I am not saying that everything would be all good in a society where everybody wants to kill and rape their fellow man if only everyone were allowed to carry a gun. It would not. The only thing that I am saying is that liberal gun laws do not lead to more violence (there are countries that have as liberal gun legislation as the US and that have very little violence) and that, in a situation where there is a lot of crime, you cannot deprive a man or a woman of his or her right to defend themselves in a situationen where no one else can.

9. Kaj Grüssner - april 18, 2007

But you see, Fredrik, it is not the individual who is supposed to protect him or herself, its the state. Much like its not the indivudial’s responsability to provide healthcare or education for himself. It is the state which should provide that and all else. By giving all the guns to the state we are all much safer.

Here is an insightful lecture on the hypocracy and tyranny of the Left:

[audio src="http://mises.org/multimedia/mp3/misescircle-houston07/Block.mp3" /]

10. Fredrik Gustafsson - april 18, 2007

I think the state does and can protect you in the sense that it can ensure that the one who injures or kills you will be caught and punished (which might deter people from trying to injure and kill you).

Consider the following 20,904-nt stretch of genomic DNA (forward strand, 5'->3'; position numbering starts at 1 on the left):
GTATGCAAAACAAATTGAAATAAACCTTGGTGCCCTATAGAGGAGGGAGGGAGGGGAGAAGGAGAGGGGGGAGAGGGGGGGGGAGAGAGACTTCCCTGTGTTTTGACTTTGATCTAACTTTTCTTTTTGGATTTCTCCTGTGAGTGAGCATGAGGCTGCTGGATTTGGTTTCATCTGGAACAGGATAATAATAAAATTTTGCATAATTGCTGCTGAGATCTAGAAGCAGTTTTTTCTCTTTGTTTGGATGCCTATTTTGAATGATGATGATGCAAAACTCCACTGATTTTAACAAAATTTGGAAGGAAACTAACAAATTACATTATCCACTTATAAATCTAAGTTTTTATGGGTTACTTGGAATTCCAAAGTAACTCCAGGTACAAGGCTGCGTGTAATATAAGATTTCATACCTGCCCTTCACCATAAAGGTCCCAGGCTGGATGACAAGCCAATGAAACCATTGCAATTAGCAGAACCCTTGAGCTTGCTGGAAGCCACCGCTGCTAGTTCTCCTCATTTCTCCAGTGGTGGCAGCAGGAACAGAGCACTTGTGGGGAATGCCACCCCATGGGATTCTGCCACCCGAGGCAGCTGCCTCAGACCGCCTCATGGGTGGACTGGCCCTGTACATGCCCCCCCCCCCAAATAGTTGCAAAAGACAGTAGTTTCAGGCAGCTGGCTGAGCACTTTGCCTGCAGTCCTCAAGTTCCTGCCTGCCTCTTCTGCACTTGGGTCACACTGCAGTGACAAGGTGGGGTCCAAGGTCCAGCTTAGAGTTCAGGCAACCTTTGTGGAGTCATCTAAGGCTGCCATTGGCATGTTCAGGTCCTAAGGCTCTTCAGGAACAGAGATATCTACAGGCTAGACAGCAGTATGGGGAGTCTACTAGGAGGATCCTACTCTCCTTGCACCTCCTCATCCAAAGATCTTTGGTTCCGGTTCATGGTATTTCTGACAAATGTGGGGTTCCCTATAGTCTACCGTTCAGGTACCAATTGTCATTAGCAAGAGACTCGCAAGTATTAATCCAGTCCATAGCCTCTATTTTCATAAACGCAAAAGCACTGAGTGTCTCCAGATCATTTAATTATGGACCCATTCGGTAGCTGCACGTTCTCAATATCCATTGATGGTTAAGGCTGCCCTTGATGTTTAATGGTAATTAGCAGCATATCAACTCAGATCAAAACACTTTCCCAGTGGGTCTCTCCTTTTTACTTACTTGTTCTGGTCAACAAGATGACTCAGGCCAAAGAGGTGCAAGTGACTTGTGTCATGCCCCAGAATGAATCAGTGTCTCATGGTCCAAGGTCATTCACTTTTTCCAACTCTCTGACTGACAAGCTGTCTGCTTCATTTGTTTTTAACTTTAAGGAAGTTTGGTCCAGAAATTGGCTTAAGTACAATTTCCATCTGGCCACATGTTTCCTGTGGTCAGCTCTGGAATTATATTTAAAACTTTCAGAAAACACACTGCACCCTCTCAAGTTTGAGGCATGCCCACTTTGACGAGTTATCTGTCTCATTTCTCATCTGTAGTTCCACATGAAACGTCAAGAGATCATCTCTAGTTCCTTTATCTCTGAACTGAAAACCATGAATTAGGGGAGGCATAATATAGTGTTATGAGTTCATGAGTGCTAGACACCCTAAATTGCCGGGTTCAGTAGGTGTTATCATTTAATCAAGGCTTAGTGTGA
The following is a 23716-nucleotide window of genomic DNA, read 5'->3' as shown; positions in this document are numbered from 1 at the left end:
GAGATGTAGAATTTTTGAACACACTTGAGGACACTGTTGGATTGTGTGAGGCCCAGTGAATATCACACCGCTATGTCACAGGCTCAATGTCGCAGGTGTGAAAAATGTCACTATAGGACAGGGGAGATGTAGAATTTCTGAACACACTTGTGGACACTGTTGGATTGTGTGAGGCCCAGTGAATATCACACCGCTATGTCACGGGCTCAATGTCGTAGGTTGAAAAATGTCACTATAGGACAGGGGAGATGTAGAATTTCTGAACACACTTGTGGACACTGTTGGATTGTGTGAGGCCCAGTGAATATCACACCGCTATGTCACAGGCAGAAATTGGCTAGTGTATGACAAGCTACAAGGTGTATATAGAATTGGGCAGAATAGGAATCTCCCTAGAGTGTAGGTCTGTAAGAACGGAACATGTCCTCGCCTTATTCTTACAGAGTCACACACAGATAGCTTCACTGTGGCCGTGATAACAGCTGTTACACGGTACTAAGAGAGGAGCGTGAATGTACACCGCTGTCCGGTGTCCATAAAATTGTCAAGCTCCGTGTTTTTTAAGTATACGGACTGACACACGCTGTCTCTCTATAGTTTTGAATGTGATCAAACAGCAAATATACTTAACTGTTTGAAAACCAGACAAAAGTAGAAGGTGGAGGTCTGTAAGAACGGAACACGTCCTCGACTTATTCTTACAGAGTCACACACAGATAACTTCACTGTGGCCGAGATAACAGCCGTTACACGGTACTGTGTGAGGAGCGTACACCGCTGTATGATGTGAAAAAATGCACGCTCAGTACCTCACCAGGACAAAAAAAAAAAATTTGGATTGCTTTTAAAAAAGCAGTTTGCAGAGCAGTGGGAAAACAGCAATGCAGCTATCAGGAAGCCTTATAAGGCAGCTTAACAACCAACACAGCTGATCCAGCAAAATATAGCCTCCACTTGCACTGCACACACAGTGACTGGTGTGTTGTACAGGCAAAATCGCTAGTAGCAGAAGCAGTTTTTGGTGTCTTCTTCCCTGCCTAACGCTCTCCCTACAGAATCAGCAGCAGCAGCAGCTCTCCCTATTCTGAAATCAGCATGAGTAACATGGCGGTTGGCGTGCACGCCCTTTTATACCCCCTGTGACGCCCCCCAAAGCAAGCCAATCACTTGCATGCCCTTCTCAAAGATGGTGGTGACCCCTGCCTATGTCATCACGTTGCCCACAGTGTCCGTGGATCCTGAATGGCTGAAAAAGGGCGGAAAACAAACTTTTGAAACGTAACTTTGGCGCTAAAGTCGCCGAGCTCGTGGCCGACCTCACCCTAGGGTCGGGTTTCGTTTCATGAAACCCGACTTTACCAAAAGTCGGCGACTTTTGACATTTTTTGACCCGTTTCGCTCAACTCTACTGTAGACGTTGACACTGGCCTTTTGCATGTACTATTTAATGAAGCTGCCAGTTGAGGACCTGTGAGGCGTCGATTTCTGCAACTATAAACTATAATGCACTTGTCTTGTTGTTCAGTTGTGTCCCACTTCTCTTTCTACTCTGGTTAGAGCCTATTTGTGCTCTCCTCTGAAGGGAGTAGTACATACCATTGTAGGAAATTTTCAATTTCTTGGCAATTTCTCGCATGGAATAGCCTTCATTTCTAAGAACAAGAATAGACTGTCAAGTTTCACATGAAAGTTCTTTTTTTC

But if someone decides, despite the risk of getting caught, to try to kill you, the only one that can really protect you is you yourself or someone who is (by your own chioce) close to you,

The state cannot completely protect uf from harm–this would involve a too great breach of our privacy.

11. Fredrik Gustafsson - april 18, 2007
12. Andrew Hagmark-Cooper - april 18, 2007

Fredrik,

I’m not trying to deprive anyone of their right to defend themselves. However, I dispute that having easy access to guns is the best way too help them do that. You don’t need to have a gun to be able to take care of yourself when threatened, and having a gun certainly doesn’t mean that you can take care of yourself when threatened.

Kaj,

I’d rather there were fewer weapons in the hands of the state too. The reason the vast majority of the police in England, Wales and Scotland can be unarmed is that guns are relatively hard to get hold of, so it’s not to surprising you’re much more likely to get shot by the police in the U.S.

13. Kaj Grüssner - april 18, 2007

Andrew

Hasn’t it been proved already that the number of guns are not the determining factor in the number of gun related crimes? Canada has more guns per capita and much more liberal gun lawas then the U.S, still there are -very- few gun crimes in Canada.

And looking at the U.S, which you do quite often when trying to prove a point, the most stringent gun laws are found in California and New York state, whereas places like Utah and Texas have rather liberal laws. And still gun crimes are more common percentagewise in California and New York. Why? Its a cultural thing, not a how-many-guns thing. (Great grammar, I know 🙂

Not to mention that gun laws don’t keep guns out the hands of criminals. I mean, ignoring laws is kind of the point of being a criminal, isn’t it? Stringent gun laws don’t keep guns away from criminals any more than stringent drug laws keep drugs away from addicts.